Minister Pat Breen outlines meetings with key bidder in broadband controversy

Minister of State said he knows David McCourt on a personal basis

The Dáil was told Minister of State Pat Breen organised and attended one of the private dinners between then minister for communications Denis Naughten and a key bidder for the rural broadband contract David McCourt.

The Dáil was told Minister of State Pat Breen organised and attended one of the private dinners between then minister for communications Denis Naughten and a key bidder for the rural broadband contract David McCourt.

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Minister of State Pat Breen has outlined meetings he had with David McCourt, the key bidder in the broadband procurement process, and has said he knows him “on a personal basis”.

In a statement last night, he said as Minister of State with responsibility for Trade, Employment, Business, EU Digital Single Market and Data Protection, he has “ no role in the National Broadband Plan, its rollout or its procurement”.

“In my role as Minister of State, I have had occasion to meet, or be present at meetings or events with David McCourt, who is a significant investor in Ireland,” he said.

“Mr McCourt’s home is about 10 miles from my home in Co Clare. I have gotten to know Mr McCourt on a personal basis, have visited his Co Clare home several times and met him on other occasions in a private capacity.”

He outlined three occasions on which he had met Mr McCourt, of Granahan McCourt, on a professional basis, firstly on June 2nd, 2016.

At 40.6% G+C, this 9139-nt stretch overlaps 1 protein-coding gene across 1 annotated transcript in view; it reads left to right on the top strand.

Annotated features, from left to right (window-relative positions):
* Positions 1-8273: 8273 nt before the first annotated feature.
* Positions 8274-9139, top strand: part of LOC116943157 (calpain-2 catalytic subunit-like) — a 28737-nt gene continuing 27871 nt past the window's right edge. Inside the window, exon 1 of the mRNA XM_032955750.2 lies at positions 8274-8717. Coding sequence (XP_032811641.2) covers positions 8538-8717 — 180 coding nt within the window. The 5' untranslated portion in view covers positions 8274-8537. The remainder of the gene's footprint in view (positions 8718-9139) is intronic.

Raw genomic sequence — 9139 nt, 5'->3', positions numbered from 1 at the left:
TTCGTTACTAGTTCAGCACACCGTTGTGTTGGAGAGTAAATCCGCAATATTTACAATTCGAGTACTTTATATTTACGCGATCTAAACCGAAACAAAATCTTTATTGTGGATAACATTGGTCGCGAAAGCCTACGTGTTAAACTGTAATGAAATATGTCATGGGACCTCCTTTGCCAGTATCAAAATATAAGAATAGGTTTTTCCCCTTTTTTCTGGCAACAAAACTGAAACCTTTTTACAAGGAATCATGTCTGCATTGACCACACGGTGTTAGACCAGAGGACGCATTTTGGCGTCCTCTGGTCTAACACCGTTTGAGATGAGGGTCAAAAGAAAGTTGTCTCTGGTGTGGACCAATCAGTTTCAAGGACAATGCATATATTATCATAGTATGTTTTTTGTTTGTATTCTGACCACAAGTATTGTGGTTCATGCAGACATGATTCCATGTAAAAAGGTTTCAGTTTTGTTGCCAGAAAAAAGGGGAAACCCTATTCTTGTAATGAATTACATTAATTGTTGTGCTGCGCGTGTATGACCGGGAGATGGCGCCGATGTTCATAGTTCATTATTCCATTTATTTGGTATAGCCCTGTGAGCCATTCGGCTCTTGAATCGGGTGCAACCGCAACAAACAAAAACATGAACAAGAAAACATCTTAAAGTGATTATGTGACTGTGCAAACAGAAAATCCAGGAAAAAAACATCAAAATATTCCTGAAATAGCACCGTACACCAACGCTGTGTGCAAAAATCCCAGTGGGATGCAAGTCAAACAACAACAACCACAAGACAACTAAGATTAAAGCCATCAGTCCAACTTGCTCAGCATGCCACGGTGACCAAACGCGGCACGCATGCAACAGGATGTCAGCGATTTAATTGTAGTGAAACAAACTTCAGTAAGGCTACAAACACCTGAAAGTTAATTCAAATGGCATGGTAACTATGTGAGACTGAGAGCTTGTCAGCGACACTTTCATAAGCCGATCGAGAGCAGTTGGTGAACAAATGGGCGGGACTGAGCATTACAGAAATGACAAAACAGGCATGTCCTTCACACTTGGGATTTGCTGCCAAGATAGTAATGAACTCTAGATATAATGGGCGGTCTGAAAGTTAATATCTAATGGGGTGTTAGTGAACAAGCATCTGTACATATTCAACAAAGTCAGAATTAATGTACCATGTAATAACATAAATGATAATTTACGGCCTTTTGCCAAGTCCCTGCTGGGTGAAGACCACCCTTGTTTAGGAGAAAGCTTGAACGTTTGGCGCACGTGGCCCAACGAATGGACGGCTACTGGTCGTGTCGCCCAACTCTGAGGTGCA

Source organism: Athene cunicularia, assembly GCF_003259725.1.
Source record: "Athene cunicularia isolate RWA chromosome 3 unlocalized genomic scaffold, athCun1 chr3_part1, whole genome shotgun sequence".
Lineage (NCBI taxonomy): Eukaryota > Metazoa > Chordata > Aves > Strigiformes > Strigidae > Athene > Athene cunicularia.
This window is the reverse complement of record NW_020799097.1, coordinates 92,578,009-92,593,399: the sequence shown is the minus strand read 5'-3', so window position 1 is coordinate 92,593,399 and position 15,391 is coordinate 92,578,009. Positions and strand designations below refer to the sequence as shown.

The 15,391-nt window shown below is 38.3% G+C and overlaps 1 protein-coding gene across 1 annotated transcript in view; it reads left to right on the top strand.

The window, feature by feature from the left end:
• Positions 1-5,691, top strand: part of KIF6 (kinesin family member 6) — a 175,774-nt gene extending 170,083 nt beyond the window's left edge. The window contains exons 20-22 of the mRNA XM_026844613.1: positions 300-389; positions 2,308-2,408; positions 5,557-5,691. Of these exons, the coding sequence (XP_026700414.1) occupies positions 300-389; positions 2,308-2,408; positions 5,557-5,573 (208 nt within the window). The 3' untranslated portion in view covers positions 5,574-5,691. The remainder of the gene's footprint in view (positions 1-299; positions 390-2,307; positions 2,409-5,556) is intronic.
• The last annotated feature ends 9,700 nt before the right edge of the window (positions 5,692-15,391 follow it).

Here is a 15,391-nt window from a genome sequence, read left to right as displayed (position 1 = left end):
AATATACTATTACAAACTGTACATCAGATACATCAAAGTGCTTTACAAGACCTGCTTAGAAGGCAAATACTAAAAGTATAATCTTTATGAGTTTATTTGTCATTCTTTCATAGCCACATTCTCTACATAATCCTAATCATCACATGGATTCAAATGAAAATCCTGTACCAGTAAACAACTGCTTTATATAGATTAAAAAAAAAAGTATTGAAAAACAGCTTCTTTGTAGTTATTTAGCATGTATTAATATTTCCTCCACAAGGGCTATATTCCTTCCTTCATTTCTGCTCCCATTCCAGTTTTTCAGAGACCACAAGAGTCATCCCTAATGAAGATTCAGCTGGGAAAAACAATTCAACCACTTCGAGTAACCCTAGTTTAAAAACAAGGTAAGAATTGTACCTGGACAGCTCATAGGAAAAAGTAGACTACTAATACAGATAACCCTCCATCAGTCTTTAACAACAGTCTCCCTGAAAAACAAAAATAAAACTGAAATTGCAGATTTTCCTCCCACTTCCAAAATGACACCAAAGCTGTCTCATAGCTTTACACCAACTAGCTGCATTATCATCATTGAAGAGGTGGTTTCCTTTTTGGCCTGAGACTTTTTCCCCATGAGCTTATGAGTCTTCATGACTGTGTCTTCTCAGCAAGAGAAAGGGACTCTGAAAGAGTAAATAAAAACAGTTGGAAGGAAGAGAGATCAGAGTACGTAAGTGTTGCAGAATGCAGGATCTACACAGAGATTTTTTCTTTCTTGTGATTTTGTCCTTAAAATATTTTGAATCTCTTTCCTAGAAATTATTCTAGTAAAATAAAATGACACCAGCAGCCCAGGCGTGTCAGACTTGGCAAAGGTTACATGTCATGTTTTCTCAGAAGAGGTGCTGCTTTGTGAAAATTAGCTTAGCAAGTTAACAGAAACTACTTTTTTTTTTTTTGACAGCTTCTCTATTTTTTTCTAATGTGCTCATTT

“I spoke at the launch of ALTV.com at Ely Place in Dublin, following a request from the Department of Foreign Affairs,” he said. “The company is owned by Granahan McCourt. This is the first time I met Mr McCourt.”

He said on October 20th, 2016, he had a breakfast meeting with Mr McCourt in the Merrion Hotel, Dublin. And on December 2nd, the same year, he attended a meeting with the Shannon Group and Mr McCourt in Co Clare, in relation to investment in the Shannon region.

“Last year, on the request of Mr McCourt, I asked Denis Naughten, then Minister for Communications, if he would like to come to a dinner in Mr McCourt’s house. Mr McCourt’s wife also attended the dinner. To my knowledge, the National Broadband Plan was not discussed at the dinner.”

Mr Breen’s statement comes following the resignation of Mr Naughten following his disclosure to Taoiseach Leo Varadkar that he had four private dinners with Mr McCourt.

Earlier in the Dáil, questions were raised about Mr Breen’s in the broadband contract controversy.

Sinn Féin leader Mary Lou McDonald said the process had been compromised.

Ms McDonald asked “what is the situation as regards Pat Breen” because he was also party to the arrangements and she asked the Taoiseach to confirm that he was still a Minister of State as Minister Naughten was gone.

She asked if the Taoiseach had spoken to Mr Breen. The Taoiseach signalled to Ceann Comhairle Seán Ó Fearghaíl who said there was no provision for questions.

Ms McDonald said however that “there is still a question around Minister Breen”.

Green Party leader Eamon Ryan said that whatever about the propriety of arranging a dinner, when controversy arose recently about the dinner in Manhattan attended by Mr Naughten and Mr McCourt in July, Mr Breen should have informed the Dáil or the Taoiseach then that he had arranged another dinner between the two.

He said Mr Breen’s position as Minister is also in question.

Independent TD Michael Harty told the Taoiseach: “If you believe that Denis Naughten acted with impropriety you must also believe that those who arranged those meetings acted inappropriately as well.”

Dr Harty, a Clare TD said “it does call into question the position of Minister Breen who is a constituency colleague of mine. I would not attack him on any personal level but certainly if he has been involved in this process he also has questions to answer.”

Social Democrats TD Catherine Murphy also questioned the probity of Mr Breen’s role.

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